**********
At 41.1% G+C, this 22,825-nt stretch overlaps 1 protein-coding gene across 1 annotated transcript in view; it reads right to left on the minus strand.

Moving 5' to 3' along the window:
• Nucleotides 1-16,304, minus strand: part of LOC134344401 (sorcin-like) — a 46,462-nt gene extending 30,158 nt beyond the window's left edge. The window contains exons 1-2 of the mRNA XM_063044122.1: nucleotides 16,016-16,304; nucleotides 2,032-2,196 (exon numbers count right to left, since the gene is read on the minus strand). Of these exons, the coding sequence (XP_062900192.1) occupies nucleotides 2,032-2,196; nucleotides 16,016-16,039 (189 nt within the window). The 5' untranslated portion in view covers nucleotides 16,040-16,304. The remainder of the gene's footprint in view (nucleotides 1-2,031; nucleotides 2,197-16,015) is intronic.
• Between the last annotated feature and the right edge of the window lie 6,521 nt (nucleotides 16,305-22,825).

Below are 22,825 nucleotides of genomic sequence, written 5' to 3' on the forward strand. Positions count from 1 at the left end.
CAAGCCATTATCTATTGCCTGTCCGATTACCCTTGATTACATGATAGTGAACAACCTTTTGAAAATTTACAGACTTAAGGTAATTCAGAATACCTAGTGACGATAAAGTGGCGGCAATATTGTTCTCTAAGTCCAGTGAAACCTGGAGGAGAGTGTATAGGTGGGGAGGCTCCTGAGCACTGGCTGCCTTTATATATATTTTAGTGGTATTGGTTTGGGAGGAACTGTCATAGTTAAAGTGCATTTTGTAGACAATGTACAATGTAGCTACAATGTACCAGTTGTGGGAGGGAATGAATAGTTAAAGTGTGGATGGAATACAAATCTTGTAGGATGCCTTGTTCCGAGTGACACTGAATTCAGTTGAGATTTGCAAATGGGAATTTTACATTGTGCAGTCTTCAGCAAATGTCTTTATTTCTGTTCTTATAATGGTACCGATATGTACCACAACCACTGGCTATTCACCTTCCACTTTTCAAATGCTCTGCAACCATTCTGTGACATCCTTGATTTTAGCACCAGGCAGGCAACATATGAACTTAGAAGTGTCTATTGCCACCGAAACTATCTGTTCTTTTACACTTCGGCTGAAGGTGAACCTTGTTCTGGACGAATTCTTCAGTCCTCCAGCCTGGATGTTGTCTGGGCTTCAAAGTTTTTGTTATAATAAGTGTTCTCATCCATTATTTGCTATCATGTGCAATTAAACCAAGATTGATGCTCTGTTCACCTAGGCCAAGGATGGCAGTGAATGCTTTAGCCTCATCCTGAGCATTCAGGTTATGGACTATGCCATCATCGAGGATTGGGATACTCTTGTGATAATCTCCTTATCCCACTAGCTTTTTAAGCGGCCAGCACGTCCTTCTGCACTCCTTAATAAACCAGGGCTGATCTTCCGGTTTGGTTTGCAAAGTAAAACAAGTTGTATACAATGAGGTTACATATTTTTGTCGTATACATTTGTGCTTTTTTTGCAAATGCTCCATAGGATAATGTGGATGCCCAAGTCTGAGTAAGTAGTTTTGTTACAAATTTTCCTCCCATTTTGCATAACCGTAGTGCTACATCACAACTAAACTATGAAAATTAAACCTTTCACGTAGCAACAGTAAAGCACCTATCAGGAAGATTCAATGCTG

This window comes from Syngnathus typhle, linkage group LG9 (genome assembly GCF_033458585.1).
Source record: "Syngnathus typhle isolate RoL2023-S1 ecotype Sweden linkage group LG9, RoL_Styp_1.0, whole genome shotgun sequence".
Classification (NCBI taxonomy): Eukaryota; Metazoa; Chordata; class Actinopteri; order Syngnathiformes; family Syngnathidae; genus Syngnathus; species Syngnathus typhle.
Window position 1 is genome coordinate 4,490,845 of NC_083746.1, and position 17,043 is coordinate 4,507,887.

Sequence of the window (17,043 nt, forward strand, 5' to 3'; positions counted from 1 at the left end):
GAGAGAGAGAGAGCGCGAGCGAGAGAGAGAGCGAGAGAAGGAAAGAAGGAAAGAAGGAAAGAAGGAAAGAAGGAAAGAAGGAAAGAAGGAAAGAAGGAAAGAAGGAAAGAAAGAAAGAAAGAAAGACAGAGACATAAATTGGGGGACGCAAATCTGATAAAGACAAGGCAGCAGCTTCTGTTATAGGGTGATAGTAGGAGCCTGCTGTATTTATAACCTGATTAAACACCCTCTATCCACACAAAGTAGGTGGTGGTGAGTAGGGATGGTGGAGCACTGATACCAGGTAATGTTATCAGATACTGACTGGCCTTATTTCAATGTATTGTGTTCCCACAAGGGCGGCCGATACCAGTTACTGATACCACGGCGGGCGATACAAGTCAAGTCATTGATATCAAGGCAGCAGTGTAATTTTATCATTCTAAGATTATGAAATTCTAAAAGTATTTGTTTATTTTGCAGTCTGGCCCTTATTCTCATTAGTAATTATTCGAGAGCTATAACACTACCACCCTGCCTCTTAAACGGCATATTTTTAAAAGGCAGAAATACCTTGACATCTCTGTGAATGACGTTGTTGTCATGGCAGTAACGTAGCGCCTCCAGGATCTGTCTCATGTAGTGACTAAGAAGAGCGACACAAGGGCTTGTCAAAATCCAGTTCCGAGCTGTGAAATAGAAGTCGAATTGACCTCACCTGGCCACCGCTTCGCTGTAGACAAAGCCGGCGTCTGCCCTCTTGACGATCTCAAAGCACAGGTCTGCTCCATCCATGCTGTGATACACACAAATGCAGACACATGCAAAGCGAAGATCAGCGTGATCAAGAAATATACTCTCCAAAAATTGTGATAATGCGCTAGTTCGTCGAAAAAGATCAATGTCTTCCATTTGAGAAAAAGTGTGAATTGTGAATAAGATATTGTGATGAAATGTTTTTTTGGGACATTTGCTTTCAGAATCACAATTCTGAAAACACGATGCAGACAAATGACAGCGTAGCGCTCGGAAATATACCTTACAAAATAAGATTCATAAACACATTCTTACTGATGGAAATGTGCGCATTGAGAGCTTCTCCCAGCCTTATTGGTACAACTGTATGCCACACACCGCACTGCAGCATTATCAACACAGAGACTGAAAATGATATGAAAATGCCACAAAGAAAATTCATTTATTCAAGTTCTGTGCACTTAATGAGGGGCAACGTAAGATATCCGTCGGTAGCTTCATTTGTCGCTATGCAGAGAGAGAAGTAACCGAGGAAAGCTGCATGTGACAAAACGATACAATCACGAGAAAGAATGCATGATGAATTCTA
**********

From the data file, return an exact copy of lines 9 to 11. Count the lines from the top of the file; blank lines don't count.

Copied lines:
Classification (NCBI taxonomy): Eukaryota; Metazoa; Chordata; class Actinopteri; order Syngnathiformes; family Syngnathidae; genus Syngnathus; species Syngnathus typhle.
Window position 1 is genome coordinate 4,490,845 of NC_083746.1, and position 17,043 is coordinate 4,507,887.

Sequence of the window (17,043 nt, forward strand, 5' to 3'; positions counted from 1 at the left end):